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Exponential Average Crossover

Resources

Tutorial

 1. Download the S&P Panama Chart File: SP----C.CSV.   2. Program your testing software to duplicate the system test below. For hints on how to do this, study the section, How the System Works, below.   3. If you do not have testing software, you can put the data in a spreadsheet and create the system in Excel.   4. When you succeed in duplicating this run, to the penny, send an email to FAQ.   5. Use your system to find the set of parameter values that optimizes Bliss (frequency) for this system.  Send your solution to FAQ.   Note: As of September 11, 2005, readers confirm the test results of the 150/15 system to the penny.

How the System Works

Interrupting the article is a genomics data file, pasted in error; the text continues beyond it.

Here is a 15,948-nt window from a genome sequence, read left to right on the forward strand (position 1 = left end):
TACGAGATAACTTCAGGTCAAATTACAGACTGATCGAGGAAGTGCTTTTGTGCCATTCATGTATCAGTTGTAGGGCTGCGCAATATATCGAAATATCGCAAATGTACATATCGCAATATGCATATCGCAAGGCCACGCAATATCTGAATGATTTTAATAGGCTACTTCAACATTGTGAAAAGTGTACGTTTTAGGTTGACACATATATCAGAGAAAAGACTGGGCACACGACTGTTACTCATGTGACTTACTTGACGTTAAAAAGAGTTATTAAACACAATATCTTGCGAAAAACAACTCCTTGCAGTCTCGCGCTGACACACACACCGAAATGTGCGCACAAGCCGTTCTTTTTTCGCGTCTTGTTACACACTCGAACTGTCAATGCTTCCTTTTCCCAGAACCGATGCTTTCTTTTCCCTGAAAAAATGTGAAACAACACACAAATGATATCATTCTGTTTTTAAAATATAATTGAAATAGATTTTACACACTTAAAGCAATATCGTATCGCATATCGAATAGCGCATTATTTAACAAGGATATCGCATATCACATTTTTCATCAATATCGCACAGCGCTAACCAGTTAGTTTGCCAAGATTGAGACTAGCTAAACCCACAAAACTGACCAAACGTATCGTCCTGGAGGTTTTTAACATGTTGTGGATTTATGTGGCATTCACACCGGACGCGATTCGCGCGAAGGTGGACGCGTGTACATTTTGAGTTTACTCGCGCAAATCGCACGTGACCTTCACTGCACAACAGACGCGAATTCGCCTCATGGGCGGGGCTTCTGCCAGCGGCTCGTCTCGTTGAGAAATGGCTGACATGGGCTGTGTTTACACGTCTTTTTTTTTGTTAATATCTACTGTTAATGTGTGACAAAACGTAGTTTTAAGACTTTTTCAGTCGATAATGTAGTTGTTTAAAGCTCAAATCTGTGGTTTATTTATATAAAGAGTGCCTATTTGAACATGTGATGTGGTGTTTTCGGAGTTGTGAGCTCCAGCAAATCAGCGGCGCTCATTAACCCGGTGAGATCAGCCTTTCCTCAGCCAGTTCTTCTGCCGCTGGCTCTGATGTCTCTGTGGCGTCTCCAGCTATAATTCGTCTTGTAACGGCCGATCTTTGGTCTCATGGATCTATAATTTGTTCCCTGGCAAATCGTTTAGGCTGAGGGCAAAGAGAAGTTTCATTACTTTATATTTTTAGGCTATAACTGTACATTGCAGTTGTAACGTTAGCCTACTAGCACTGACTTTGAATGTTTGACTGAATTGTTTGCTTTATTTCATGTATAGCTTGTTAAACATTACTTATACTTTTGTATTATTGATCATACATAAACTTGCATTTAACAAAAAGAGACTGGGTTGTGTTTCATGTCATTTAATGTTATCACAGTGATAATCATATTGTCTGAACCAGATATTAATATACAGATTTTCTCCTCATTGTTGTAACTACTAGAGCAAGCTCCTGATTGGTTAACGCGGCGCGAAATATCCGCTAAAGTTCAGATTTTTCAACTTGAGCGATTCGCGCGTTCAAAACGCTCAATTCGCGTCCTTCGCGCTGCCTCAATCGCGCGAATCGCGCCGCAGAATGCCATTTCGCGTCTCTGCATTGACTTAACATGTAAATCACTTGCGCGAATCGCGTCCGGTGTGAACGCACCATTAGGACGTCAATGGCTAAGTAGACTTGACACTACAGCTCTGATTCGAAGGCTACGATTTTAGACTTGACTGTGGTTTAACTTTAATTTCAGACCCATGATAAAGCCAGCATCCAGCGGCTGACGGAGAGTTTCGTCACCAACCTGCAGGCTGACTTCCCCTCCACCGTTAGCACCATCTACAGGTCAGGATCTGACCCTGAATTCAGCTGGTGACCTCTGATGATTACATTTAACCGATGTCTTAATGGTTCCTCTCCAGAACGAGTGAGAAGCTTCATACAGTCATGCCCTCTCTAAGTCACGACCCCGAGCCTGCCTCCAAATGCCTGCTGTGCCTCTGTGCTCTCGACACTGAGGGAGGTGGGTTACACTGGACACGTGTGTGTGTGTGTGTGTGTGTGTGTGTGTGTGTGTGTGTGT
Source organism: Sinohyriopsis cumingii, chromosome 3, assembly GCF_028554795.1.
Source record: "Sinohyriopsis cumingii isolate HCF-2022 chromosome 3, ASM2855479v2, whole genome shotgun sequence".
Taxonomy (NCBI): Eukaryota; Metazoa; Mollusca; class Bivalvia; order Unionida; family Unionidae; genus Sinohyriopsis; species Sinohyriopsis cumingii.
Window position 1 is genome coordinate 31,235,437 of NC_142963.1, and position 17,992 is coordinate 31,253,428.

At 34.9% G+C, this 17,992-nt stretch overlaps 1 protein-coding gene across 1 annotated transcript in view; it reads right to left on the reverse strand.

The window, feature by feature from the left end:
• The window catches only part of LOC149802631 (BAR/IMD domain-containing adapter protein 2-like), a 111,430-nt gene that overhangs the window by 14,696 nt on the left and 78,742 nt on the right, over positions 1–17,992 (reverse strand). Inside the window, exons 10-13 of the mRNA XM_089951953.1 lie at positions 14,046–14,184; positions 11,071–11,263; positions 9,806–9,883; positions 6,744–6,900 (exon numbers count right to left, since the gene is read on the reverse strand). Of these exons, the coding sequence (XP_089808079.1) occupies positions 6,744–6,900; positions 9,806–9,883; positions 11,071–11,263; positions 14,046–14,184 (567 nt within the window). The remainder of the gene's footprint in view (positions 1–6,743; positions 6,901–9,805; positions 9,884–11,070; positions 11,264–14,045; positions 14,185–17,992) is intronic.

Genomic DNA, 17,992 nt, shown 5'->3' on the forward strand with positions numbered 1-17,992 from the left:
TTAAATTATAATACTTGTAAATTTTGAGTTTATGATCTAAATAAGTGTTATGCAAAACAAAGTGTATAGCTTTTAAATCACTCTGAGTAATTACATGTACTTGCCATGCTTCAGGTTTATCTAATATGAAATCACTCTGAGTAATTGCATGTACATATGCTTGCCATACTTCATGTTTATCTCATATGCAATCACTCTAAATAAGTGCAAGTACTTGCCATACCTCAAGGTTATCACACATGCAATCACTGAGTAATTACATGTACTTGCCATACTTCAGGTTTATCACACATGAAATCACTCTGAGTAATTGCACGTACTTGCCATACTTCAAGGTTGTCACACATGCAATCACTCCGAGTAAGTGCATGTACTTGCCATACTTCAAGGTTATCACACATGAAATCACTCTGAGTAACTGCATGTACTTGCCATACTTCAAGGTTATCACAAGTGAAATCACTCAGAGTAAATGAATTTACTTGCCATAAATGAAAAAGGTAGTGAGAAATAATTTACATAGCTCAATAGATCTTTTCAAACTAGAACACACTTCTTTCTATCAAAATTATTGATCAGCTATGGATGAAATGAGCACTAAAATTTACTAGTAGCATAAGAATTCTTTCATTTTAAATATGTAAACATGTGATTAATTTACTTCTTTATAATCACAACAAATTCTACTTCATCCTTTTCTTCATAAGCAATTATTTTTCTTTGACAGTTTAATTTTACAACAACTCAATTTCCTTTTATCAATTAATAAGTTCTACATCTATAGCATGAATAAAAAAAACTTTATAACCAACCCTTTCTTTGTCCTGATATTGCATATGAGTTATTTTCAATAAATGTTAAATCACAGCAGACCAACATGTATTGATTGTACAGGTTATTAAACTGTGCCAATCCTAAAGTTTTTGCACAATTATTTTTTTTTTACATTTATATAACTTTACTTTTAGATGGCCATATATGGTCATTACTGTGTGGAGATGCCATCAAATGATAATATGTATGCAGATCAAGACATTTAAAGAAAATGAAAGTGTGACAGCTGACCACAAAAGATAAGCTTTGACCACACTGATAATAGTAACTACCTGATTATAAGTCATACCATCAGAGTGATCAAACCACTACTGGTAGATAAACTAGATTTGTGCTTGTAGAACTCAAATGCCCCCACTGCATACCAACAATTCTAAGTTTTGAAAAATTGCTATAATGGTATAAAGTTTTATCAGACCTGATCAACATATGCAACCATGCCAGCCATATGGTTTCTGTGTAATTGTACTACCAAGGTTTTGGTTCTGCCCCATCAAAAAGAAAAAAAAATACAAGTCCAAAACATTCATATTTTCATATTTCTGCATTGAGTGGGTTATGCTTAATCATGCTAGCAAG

Open Run 150/15 (Slow Lag of 150 and Fast Lag of 15) and examine the performance chart and logs.   In the trade log, locate the first trade entry   Inst        Units   Entry                     Exit                      P&L SP----C   6500   82-09-01 119.525   83-12-20 159.600   260487.50   The system buys 6500 Units on 9/1/82 at a price of 119.535 and sells them on 12/20/83 at a price of 159.60 for a profit of 260487.50.   To see how this works, scan down the metrics log to late August, 1982.   82-08-27-F  slow=113.110 fast=112.055 - 82-08-30-M  slow=113.177 fast=112.817 - 82-08-31-T  slow=113.254 fast=113.590 + 82-09-01-W  slow=113.306 fast=114.035 + The fast average crosses above the slow average on 8/31/82 (See the + sign). Therefore, the system buys on the next open.   Again, look in the metrics log for the prices. 82-08-30-M OHLC:[ 115.90 118.20 115.05 118.15 ] 82-08-31-T OHLC:[ 117.95 119.95 117.40 119.00 ] 82-09-01-W OHLC:[ 119.30 119.75 116.90 117.15 ]   On 9/1 the open is 119.3 and the high is 119.75.  The system awards an execution 50 percent of the way from the open to the high, or 119.525.    Again, from the metrics log:   82-08-27-F Atr=3.176 - 82-08-30-M Atr=3.174 - 82-08-31-T Atr=3.115 + 82-09-01-W Atr=3.089 +   On 8/31 the ATR is 3.115.  The ATR Multiplier is 5 so the Risk_Per_Lot is 5 * 3.115 = 15.575.   On 8/31 the Equity is 1,000,000 and the Heat (for the entire run) is 10% so the Risk_Budget is 10% of 1,000,000 or \$100,000.   The Position_Size, then, is 100,000 / 15.575 = 6420.545+ and rounding to the nearest 250, we get 6500 units.   To see another run, with different test parameters, visit 325/85 .  Notice the 325/85 winds up with about 13.6 times the original stake whereas the 150/15 winds up with about 3.3 times the original stake.  Optimization is the process of finding the best set of parameters   The hunt-and-peck approach to optimization is to tinker around with your parameter values to see how they effect the test results. You might notice that the skid factor makes a big difference for systems that trade frequently.  You might also notice that you make the most money with a slow system with a high heat and low ATR multiplier, although this configuration also delivers very large drawdowns.   In the case of very-high-heat / high-drawdown systems, the testing software also needs to recognize other limits, such as margin calls, and stomach calls.   The steamroller approach to optimization is to try every combination of parameters.  This is generally impractical. A ten-parameter system, with 20 values of each parameter would require 2010 runs.  One run for a complex system on a multiple instrument portfolio might take several minutes.   A synthesis of hunt-and-peck, steamroller and thinking about the results is likely the best approach.       Steamroller Spread Sheet Showing Bliss Function Versus Slow Lag and Fast Lag   Lighter Color Indicates Higher Bliss   X-Axis: Slow Lag (Left:30; Right:530) Y-Axis: Fast Lag (Top:15; Bottom:285)   The Upper Left Corner is the home of dysfunctional short-term systems   The Lower Left Region shows systems where the short-term lag is longer than the long-term lag.   Pretty Good Values: Slow=330; Fast=90   Coming up: More on how to automate optimizations, how to include longs and shorts, and how to handle multiple instruments.